So the trick to get these diagrams is to play them with yoour guitar. (the complex diagram in A uses lots of chords because they are the possible substitutions for other chords). A songwriter does not have these maps in order to write songs:it is is the combination of melody, rhythm, lyrics, and harmony that brings a cool song.
    These maps only show possibilities of chords, in a logical way.

  5. #5

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    Ah now these make a bit more sense instead of the 'whoa these are awesome charts' . Time to put this thread in the Beginners Section Thanks guys.
    Enjoy Your Karma, after all you earned it.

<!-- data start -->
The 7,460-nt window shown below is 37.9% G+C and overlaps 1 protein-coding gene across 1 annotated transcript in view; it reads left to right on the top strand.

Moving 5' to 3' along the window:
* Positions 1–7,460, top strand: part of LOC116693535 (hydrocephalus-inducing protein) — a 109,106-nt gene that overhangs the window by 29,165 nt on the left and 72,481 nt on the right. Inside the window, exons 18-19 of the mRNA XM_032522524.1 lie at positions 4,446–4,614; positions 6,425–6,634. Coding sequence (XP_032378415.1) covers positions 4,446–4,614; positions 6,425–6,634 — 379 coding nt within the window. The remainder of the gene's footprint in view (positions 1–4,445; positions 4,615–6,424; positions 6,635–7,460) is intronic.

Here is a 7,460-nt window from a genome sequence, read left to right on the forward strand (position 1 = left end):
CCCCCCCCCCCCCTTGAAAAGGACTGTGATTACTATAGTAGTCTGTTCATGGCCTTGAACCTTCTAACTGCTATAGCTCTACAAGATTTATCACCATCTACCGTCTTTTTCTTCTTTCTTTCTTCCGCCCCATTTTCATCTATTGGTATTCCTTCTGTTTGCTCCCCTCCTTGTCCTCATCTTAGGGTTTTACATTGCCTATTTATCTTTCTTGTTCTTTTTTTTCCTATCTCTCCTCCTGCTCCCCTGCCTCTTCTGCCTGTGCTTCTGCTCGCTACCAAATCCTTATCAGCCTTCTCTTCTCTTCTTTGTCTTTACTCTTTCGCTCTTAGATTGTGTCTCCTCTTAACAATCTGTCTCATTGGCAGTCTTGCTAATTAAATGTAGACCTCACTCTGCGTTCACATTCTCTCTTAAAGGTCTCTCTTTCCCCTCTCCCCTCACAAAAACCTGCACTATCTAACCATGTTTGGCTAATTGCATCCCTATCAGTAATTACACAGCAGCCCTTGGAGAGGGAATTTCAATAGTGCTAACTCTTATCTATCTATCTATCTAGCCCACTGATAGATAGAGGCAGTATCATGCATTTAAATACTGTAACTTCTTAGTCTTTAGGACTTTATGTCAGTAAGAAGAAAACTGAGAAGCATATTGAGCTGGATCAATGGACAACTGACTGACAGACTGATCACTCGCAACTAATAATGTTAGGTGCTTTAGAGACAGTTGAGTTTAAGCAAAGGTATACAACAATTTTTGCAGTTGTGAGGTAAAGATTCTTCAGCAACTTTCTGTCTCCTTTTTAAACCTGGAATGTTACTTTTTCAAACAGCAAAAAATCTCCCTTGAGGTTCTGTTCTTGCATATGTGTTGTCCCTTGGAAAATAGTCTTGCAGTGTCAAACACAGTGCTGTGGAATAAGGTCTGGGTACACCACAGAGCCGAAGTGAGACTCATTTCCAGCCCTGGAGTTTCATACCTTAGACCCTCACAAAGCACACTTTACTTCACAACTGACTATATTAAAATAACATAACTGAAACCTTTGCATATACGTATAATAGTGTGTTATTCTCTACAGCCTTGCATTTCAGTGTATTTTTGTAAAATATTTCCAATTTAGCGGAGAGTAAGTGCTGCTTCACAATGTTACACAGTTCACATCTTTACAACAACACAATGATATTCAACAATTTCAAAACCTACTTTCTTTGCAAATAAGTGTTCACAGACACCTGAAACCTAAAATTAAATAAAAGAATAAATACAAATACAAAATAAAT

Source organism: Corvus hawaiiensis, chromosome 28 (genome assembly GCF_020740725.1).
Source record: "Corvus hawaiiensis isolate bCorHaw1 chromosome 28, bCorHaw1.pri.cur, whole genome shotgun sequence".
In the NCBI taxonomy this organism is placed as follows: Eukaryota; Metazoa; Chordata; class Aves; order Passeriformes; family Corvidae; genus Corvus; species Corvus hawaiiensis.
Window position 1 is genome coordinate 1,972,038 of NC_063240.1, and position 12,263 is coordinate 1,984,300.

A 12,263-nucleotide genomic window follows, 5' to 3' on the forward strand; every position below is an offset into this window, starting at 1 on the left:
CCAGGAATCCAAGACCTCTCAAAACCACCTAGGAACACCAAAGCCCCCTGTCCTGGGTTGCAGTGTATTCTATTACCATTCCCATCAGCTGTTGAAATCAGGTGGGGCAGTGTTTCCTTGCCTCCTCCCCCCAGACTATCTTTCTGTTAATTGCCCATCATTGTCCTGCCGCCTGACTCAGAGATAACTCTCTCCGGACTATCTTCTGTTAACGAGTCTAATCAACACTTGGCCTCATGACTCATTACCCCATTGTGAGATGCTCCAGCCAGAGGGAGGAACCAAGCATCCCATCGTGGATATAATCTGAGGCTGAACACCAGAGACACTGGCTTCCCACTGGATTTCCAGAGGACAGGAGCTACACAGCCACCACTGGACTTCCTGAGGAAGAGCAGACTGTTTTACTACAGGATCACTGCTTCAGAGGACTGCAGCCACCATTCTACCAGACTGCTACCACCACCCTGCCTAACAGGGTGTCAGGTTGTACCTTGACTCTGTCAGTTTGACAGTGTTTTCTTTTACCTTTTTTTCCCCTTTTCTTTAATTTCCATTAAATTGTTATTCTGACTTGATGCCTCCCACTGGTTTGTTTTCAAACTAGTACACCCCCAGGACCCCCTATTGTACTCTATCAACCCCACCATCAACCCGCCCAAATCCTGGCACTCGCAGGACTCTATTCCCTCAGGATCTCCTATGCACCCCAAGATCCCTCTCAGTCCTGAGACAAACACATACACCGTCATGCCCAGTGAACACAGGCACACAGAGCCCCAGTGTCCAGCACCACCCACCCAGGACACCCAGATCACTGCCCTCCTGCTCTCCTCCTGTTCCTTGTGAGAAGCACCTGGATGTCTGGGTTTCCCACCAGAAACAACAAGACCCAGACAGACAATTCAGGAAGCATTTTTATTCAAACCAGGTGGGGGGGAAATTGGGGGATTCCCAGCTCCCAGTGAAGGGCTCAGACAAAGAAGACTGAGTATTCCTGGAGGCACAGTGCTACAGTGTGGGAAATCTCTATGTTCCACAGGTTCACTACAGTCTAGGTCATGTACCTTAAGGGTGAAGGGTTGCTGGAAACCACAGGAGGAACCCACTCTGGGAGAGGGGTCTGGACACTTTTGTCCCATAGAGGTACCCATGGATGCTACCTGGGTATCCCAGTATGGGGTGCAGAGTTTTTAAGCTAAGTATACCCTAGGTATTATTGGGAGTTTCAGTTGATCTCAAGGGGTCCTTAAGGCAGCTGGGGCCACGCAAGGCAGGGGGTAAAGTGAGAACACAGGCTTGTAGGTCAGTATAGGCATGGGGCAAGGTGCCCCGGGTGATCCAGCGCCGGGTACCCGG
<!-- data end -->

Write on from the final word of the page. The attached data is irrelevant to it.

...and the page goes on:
“Atheism is a non-prophet organization.” -George Carlin

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  6. #6
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    Here is a thread from 2008 where I posted these (the link to this is in the Great Links thread in the General Forum)

    http://truefire.com/forum/showthread.html?t=554

    This is a flow chart from a piano site I visit. It's what I refer to when thinking about song writing:

    Here's the rules....first just looking at the blue boxes:
    To use the map, remember two things. First, you may jump anywhere from I. Second, if a chord appears at more than one place, there is an "imaginary tunnel" connecting both spots, so you can move from one to the other. Got it?

    With the map you can do exercises like:

    1. Write a long "loop," starting with the I chord, Jump from I to wherever you like. Then work your way back to I by following the arrows.